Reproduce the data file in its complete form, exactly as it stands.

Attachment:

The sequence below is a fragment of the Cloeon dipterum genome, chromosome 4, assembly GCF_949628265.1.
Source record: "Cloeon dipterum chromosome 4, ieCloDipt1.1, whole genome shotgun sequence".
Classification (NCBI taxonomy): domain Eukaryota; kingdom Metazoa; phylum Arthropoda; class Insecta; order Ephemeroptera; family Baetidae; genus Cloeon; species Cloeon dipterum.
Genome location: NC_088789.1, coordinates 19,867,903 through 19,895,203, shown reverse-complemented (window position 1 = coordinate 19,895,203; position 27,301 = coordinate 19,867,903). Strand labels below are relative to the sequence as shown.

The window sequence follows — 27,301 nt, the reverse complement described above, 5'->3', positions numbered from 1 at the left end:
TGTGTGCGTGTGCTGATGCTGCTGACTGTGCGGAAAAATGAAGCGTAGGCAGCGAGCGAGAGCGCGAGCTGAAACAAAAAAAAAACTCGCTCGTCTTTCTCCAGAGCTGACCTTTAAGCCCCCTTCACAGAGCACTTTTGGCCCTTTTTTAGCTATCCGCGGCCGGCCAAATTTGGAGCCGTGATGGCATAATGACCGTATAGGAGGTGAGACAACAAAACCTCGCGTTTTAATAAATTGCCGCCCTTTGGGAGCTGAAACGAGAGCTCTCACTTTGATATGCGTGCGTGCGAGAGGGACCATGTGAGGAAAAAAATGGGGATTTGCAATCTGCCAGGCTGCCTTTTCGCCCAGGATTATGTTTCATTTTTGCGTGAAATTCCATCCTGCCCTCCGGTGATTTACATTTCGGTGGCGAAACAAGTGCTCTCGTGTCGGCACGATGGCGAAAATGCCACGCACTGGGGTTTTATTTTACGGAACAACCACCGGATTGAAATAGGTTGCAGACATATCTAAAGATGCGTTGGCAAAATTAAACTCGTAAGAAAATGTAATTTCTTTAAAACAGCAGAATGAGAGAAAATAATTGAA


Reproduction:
The sequence below is a fragment of the Cloeon dipterum genome, chromosome 4, assembly GCF_949628265.1.
Source record: "Cloeon dipterum chromosome 4, ieCloDipt1.1, whole genome shotgun sequence".
Classification (NCBI taxonomy): domain Eukaryota; kingdom Metazoa; phylum Arthropoda; class Insecta; order Ephemeroptera; family Baetidae; genus Cloeon; species Cloeon dipterum.
Genome location: NC_088789.1, coordinates 19,867,903 through 19,895,203, shown reverse-complemented (window position 1 = coordinate 19,895,203; position 27,301 = coordinate 19,867,903). Strand labels below are relative to the sequence as shown.

The window sequence follows — 27,301 nt, the reverse complement described above, 5'->3', positions numbered from 1 at the left end:
TGTGTGCGTGTGCTGATGCTGCTGACTGTGCGGAAAAATGAAGCGTAGGCAGCGAGCGAGAGCGCGAGCTGAAACAAAAAAAAAACTCGCTCGTCTTTCTCCAGAGCTGACCTTTAAGCCCCCTTCACAGAGCACTTTTGGCCCTTTTTTAGCTATCCGCGGCCGGCCAAATTTGGAGCCGTGATGGCATAATGACCGTATAGGAGGTGAGACAACAAAACCTCGCGTTTTAATAAATTGCCGCCCTTTGGGAGCTGAAACGAGAGCTCTCACTTTGATATGCGTGCGTGCGAGAGGGACCATGTGAGGAAAAAAATGGGGATTTGCAATCTGCCAGGCTGCCTTTTCGCCCAGGATTATGTTTCATTTTTGCGTGAAATTCCATCCTGCCCTCCGGTGATTTACATTTCGGTGGCGAAACAAGTGCTCTCGTGTCGGCACGATGGCGAAAATGCCACGCACTGGGGTTTTATTTTACGGAACAACCACCGGATTGAAATAGGTTGCAGACATATCTAAAGATGCGTTGGCAAAATTAAACTCGTAAGAAAATGTAATTTCTTTAAAACAGCAGAATGAGAGAAAATAATTGAA